Novel secondary metabolites from a Madagascar collection of Lyngbya majuscula Public Deposited

http://ir.library.oregonstate.edu/concern/graduate_thesis_or_dissertations/8g84mp278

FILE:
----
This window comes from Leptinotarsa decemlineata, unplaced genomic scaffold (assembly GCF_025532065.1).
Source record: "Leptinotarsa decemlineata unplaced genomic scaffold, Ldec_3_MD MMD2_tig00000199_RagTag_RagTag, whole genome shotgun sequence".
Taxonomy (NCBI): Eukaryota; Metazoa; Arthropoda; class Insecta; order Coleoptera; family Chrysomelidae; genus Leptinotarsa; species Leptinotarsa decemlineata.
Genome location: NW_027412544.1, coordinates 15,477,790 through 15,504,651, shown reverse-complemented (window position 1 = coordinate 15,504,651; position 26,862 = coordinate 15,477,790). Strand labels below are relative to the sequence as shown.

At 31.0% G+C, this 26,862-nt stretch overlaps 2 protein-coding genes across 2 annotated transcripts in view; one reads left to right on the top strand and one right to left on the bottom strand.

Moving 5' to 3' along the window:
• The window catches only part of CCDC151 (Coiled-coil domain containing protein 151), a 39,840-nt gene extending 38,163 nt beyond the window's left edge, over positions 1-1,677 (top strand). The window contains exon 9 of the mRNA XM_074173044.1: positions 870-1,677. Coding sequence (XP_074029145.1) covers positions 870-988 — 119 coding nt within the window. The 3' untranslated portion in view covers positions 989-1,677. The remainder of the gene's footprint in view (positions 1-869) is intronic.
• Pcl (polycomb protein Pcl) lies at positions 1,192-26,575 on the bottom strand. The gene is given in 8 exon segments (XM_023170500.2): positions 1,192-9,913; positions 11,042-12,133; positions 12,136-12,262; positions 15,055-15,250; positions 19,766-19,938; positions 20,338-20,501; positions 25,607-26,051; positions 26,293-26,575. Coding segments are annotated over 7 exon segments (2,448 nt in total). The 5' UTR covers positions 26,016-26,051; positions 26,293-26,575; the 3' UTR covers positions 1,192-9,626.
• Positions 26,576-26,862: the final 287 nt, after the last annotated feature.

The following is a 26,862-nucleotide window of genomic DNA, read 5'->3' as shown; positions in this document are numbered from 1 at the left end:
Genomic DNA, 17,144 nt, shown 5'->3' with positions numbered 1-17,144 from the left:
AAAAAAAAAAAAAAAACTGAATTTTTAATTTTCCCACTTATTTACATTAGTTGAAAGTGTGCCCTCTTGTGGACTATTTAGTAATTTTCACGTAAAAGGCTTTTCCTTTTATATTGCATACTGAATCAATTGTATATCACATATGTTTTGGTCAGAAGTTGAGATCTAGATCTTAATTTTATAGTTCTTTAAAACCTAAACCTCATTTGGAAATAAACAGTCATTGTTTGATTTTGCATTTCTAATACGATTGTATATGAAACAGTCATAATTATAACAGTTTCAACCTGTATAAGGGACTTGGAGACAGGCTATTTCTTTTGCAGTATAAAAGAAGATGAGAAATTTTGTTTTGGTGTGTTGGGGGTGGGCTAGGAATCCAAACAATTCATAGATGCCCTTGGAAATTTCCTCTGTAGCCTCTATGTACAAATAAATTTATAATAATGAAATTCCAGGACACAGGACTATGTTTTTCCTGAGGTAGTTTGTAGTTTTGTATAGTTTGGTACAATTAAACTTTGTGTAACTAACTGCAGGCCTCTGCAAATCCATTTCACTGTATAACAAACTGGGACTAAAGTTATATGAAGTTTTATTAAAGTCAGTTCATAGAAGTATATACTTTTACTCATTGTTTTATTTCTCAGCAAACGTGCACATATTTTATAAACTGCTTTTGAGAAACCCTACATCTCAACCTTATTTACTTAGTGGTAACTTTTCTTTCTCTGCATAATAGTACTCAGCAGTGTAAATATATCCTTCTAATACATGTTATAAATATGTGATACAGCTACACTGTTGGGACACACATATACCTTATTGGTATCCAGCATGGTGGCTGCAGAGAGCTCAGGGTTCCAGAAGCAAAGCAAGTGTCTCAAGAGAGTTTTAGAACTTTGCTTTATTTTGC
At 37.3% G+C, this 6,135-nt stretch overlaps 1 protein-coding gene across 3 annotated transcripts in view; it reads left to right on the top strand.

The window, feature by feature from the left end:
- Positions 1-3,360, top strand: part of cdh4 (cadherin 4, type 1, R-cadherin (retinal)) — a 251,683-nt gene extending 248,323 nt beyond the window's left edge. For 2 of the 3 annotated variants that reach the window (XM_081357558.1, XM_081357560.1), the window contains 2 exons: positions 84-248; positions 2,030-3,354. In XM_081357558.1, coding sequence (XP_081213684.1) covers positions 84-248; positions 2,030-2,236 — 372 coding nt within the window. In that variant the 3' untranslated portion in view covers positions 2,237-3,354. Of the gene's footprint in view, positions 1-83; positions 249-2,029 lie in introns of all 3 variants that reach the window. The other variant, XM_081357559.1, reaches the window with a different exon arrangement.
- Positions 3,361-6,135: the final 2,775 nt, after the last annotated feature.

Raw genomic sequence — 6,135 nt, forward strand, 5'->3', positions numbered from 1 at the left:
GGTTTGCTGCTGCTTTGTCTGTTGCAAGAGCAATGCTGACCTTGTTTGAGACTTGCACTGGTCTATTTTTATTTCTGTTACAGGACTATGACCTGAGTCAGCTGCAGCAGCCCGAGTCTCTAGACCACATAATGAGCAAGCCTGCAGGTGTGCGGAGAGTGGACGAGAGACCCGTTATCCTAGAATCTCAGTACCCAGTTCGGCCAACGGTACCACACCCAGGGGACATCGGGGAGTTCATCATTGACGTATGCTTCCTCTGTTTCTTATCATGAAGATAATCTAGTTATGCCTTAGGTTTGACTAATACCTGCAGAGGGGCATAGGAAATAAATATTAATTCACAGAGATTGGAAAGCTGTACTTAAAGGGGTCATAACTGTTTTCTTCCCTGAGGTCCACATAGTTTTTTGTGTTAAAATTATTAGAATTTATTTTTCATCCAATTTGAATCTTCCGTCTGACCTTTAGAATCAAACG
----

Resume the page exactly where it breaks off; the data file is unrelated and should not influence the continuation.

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  • Marine organisms produce a variety of secondary metabolites for defense, communication, and reproduction. While these uses are essential for the organisms' survival, marine natural products have demonstrated their value to human society as well. Asian countries used algae for centuries to treat or prevent illnesses as wide-ranging as cough, gout, gallstones, goiter, hypertension, and diarrhea. The Chinese created elixirs from the red alga Digenea simplex as a remedy for parasite infections of the intestine. The recognition of their potential as pharmaceuticals has led to extensive investigations. Recently, algae have been screened for anticancer compounds, with several cyanobacteria providing many potential candidates. A Madagascar collection of the marine cyanobacterium Lyngbya majuscula yielded two new cyclopropyl-containing fatty acid metabolites, lyngbyamides B and C. The isolation of the lyngbyamides was guided by the brine shrimp (Artemia sauna) toxicity assay. The structures were established using spectroscopic methods. Semisynthesis of the lyngbyamides was achieved by coupling the acid chloride derivative of the natural C-13 cyclopropyl fatty acid (3-(2-heptyl-cyclopropyl)-propionic acid), and the respective free amines. Bioactivity profiling was conducted for the natural and semisynthetic products using the brine shrimp toxicity assay. A novel heterocyclic sulfur-containing compound was isolated from a Madagascar collection of Lyngbya majuscula using an antifungal (Candida albicans) bioassay-guided fractionation. The structure was established using spectroscopic methods consisting primarily of 1D and 2D NMR experiments. Comparisons are made with other related natural and synthetic products.
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